“At another time, I would have said yes, it is a guarantee of safety that the water is disinfected and appropriately treated according to current regulations. Today I have to say ‘yes, but …’”. He explained:
“Yes, because – what you say is right – various disinfectants including chlorine act on viruses and therefore also on a Coronavirus; but it is also true that this “new” virus is still little known and has already given us unwanted surprises. Therefore, in the absence of epidemiological evidence and dedicated experimental studies, it is necessary to be very cautious.”
Spica, who is currently carrying out a study on pool water coronavirus safety, makes a case for caution and regular disinfection of the pool — not just the water, but all surfaces there as well.
More than just the swimming water
Imagine a regular visit to the swimming pool. You don’t just jump into the water. First you check your bag somewhere and change into your swimming outfit, take a shower, and only then you go into the water. After that, you wash up and maybe dry your hair, take your clothes and go outside.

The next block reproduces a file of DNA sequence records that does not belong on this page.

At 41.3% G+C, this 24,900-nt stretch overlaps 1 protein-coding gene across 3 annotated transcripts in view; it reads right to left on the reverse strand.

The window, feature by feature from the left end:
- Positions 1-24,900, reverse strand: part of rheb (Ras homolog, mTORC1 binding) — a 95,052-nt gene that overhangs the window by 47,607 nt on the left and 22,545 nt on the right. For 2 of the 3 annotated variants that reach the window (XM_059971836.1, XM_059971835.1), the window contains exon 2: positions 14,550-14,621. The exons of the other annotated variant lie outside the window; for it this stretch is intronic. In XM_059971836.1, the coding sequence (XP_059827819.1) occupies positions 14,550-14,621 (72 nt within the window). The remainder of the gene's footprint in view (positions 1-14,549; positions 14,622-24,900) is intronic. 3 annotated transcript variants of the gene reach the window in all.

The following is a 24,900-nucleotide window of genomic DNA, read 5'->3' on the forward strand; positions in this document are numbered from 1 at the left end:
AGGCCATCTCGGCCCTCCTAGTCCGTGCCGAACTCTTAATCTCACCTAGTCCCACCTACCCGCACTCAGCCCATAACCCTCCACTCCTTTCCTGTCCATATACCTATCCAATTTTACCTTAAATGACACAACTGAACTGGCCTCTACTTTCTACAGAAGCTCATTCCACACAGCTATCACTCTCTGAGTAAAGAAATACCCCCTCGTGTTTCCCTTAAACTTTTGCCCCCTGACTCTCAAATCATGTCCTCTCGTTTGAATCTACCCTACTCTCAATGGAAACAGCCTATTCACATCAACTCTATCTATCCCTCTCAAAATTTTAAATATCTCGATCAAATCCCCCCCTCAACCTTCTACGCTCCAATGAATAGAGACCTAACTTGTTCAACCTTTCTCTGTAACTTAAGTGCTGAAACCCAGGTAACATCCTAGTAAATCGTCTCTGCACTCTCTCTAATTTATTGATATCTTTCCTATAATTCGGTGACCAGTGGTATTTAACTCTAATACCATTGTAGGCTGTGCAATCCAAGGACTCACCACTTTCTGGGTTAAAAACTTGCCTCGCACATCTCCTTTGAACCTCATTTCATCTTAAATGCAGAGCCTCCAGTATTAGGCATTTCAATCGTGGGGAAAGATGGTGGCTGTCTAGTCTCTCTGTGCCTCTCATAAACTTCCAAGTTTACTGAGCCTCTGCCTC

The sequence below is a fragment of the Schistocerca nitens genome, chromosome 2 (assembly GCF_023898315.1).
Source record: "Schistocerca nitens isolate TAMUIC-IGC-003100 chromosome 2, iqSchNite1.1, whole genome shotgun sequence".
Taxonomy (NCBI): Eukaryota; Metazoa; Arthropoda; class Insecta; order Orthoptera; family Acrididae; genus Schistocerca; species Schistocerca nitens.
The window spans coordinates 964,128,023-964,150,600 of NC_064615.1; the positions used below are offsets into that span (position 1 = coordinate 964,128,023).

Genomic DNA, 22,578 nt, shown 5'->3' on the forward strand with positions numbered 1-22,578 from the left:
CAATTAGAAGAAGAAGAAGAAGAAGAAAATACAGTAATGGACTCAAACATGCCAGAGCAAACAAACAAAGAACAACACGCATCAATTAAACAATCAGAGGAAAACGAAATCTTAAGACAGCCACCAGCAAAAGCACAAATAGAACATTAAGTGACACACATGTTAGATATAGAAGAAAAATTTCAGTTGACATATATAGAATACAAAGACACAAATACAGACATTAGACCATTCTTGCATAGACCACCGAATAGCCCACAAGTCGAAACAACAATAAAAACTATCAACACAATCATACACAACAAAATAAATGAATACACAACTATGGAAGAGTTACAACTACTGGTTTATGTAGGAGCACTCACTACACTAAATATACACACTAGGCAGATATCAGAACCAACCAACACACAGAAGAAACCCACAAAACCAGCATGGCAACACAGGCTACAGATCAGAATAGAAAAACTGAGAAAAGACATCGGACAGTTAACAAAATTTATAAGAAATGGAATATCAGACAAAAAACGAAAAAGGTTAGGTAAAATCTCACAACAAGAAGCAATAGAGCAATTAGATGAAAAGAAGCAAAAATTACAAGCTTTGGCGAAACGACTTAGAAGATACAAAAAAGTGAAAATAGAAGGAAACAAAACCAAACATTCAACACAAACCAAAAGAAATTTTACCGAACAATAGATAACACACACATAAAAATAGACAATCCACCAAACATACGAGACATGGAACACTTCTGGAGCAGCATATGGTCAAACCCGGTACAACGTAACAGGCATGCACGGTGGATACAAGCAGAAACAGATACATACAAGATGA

This means that unless they are regularly disinfected, changing cabins and storage facilities can pose a risk of transmitting the disease. Saunas and hot baths are also another potential way through which the virus could propagate, and simply walking by someone who is breathing heavily into a droplet-rich environment raises the potential for viral transmission.
So when considering a reopening of pools, it’s not just the water that has to be considered — but the entire environment. Disinfecting surfaces for everything that is routinely touched must be considered, and this is not an easy feat, particularly when it comes to things such as pool rails.